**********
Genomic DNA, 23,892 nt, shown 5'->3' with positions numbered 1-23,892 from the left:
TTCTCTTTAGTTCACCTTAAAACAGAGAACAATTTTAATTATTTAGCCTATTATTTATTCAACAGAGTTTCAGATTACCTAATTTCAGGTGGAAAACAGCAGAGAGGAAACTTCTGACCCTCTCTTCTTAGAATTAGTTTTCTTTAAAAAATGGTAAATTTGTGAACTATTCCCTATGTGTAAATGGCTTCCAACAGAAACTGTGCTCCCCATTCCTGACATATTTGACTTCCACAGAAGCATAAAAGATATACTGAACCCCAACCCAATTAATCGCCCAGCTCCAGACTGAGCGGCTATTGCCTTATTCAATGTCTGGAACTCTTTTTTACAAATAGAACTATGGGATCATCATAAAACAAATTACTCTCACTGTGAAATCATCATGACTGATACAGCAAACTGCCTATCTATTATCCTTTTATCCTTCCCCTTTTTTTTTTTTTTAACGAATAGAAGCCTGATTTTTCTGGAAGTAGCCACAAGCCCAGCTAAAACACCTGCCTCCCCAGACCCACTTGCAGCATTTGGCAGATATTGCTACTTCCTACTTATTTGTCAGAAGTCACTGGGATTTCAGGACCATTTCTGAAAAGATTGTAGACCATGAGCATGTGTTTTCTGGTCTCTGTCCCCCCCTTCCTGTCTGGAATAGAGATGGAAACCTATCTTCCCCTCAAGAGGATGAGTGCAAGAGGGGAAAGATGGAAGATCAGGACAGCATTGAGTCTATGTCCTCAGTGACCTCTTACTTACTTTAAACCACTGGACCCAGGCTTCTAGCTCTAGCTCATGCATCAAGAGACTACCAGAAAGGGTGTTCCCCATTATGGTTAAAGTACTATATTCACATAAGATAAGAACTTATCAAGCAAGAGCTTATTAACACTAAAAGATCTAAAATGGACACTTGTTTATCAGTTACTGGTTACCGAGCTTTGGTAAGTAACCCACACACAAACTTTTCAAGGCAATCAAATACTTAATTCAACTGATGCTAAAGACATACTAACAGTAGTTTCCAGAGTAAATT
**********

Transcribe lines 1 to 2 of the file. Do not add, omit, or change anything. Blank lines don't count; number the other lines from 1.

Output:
Genomic DNA, 23,892 nt, shown 5'->3' with positions numbered 1-23,892 from the left:
TTCTCTTTAGTTCACCTTAAAACAGAGAACAATTTTAATTATTTAGCCTATTATTTATTCAACAGAGTTTCAGATTACCTAATTTCAGGTGGAAAACAGCAGAGAGGAAACTTCTGACCCTCTCTTCTTAGAATTAGTTTTCTTTAAAAAATGGTAAATTTGTGAACTATTCCCTATGTGTAAATGGCTTCCAACAGAAACTGTGCTCCCCATTCCTGACATATTTGACTTCCACAGAAGCATAAAAGATATACTGAACCCCAACCCAATTAATCGCCCAGCTCCAGACTGAGCGGCTATTGCCTTATTCAATGTCTGGAACTCTTTTTTACAAATAGAACTATGGGATCATCATAAAACAAATTACTCTCACTGTGAAATCATCATGACTGATACAGCAAACTGCCTATCTATTATCCTTTTATCCTTCCCCTTTTTTTTTTTTTTAACGAATAGAAGCCTGATTTTTCTGGAAGTAGCCACAAGCCCAGCTAAAACACCTGCCTCCCCAGACCCACTTGCAGCATTTGGCAGATATTGCTACTTCCTACTTATTTGTCAGAAGTCACTGGGATTTCAGGACCATTTCTGAAAAGATTGTAGACCATGAGCATGTGTTTTCTGGTCTCTGTCCCCCCCTTCCTGTCTGGAATAGAGATGGAAACCTATCTTCCCCTCAAGAGGATGAGTGCAAGAGGGGAAAGATGGAAGATCAGGACAGCATTGAGTCTATGTCCTCAGTGACCTCTTACTTACTTTAAACCACTGGACCCAGGCTTCTAGCTCTAGCTCATGCATCAAGAGACTACCAGAAAGGGTGTTCCCCATTATGGTTAAAGTACTATATTCACATAAGATAAGAACTTATCAAGCAAGAGCTTATTAACACTAAAAGATCTAAAATGGACACTTGTTTATCAGTTACTGGTTACCGAGCTTTGGTAAGTAACCCACACACAAACTTTTCAAGGCAATCAAATACTTAATTCAACTGATGCTAAAGACATACTAACAGTAGTTTCCAGAGTAAATT